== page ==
Canada: Using machine learning to crack the tax code
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In this first installment of Blue J Predicts on Tax Notes for 2022, we take stock of the inaugural year of this column of 2021. We review our predictions from the past year and reflect on the state of technology for tax forecast. In our 2021 articles, we applied machine learning (ML) algorithms to analyze the likely outcomes of pending or recently decided federal income tax cases on an assortment of tax issues. Over the past year, our columns have covered cases on topics such as:
- The doctrine of economic substance
- Innocent Spouse Relief
- Classification of workers
- Captive Insurance Plans
- The deductibility of ordinary and necessary expenses
- The Doctrine of Income Attribution
- Good faith partnerships
Each episode of our column discussed various predictions about the outcome of a case and the insights our algorithms were able to generate on relevant tax issues by leveraging ML.
In this article, we reflect on the predictions we’ve made over the past year and provide general observations on how tax practitioners are beginning to learn how to leverage ML insights to “crack the code.” We also look at how practitioners use BC to quantify risk to their clients and ensure that tax advice can properly withstand the scrutiny of the IRS and the courts. The goal is to guide tax professionals in their tax planning and help them design the most effective ways to resolve tax disputes, using new tools and technologies.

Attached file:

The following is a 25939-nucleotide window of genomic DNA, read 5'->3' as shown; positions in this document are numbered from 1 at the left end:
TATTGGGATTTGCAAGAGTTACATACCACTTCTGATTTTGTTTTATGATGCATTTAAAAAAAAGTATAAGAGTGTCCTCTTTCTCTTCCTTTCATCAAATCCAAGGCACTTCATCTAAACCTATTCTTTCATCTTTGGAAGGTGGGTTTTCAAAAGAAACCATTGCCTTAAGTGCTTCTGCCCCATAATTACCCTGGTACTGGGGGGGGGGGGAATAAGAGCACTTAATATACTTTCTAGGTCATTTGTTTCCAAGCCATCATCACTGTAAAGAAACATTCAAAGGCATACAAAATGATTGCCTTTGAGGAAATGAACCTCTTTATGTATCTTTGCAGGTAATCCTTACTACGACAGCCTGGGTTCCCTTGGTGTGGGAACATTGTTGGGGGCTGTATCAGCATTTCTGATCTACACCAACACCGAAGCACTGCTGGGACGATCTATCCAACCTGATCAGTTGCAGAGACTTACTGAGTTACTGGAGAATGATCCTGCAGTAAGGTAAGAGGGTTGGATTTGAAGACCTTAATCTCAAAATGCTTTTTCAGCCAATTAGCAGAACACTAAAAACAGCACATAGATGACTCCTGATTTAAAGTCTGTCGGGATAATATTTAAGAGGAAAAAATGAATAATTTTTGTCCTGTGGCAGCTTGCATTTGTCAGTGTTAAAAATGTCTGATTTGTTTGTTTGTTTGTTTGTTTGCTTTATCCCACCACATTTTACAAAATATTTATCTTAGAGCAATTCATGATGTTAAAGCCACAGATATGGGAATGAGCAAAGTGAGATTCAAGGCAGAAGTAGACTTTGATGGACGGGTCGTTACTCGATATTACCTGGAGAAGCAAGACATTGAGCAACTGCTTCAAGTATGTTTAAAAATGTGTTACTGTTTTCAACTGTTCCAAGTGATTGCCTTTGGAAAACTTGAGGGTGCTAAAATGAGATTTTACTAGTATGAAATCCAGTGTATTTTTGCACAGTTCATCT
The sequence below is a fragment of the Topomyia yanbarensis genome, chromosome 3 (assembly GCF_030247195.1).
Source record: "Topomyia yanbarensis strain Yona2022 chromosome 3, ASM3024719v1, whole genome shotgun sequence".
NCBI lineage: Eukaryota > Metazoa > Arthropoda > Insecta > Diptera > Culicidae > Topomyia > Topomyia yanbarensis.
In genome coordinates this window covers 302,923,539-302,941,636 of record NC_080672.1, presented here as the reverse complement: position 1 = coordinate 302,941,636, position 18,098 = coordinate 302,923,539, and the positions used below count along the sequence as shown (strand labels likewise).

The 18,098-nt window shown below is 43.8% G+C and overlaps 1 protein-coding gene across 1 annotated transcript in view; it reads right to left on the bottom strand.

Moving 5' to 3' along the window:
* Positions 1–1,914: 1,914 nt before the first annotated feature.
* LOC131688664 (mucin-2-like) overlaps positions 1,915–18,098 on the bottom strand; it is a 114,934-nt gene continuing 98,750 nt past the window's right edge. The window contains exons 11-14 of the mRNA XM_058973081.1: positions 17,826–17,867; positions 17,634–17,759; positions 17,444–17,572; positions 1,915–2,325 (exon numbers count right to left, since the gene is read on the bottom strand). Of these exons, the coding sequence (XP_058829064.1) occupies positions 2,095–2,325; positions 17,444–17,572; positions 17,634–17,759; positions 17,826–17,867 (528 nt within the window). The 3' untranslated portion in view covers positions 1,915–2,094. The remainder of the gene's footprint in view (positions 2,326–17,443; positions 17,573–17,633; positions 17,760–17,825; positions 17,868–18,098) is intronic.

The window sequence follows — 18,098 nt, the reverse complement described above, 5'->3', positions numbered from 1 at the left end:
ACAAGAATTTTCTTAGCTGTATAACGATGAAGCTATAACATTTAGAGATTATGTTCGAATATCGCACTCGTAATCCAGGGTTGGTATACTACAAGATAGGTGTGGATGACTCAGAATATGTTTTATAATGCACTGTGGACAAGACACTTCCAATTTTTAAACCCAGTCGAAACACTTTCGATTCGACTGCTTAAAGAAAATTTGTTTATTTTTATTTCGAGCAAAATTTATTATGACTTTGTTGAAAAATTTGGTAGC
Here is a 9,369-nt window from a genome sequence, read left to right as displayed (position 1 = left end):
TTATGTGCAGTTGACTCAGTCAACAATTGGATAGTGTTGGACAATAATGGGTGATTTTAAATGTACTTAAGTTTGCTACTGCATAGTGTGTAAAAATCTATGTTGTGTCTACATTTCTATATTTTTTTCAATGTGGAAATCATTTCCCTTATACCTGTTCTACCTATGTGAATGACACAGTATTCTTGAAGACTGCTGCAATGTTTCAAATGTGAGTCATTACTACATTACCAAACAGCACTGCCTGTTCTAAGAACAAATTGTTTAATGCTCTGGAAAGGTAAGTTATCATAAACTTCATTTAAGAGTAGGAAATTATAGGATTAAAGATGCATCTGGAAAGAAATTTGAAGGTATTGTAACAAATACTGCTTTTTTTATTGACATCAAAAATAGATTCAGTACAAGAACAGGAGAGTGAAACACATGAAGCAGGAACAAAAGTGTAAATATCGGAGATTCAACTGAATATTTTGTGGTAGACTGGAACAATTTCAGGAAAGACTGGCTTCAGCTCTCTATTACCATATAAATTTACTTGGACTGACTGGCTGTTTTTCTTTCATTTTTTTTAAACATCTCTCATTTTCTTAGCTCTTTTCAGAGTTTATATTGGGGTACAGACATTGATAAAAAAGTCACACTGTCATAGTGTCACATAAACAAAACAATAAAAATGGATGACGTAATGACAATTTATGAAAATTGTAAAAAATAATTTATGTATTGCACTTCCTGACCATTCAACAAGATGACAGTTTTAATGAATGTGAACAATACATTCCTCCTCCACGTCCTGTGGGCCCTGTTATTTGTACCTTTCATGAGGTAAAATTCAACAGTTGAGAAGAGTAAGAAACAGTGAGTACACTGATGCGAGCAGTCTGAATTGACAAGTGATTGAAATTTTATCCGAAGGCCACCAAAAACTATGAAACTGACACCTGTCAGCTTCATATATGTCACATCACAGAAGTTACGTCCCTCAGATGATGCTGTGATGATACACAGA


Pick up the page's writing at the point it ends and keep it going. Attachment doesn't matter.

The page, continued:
We start with an overview of artificial intelligence (AI) and discuss what exactly machine learning is. We then explain how reliable machine learning models are specifically designed for tax and highlight 4 concrete benefits of using machine learning in a tax practice today:
- Quantify the risk
- Optimizing the commercial/fiscal strategy
- Discover the blind spots
- Optimizing litigation strategy
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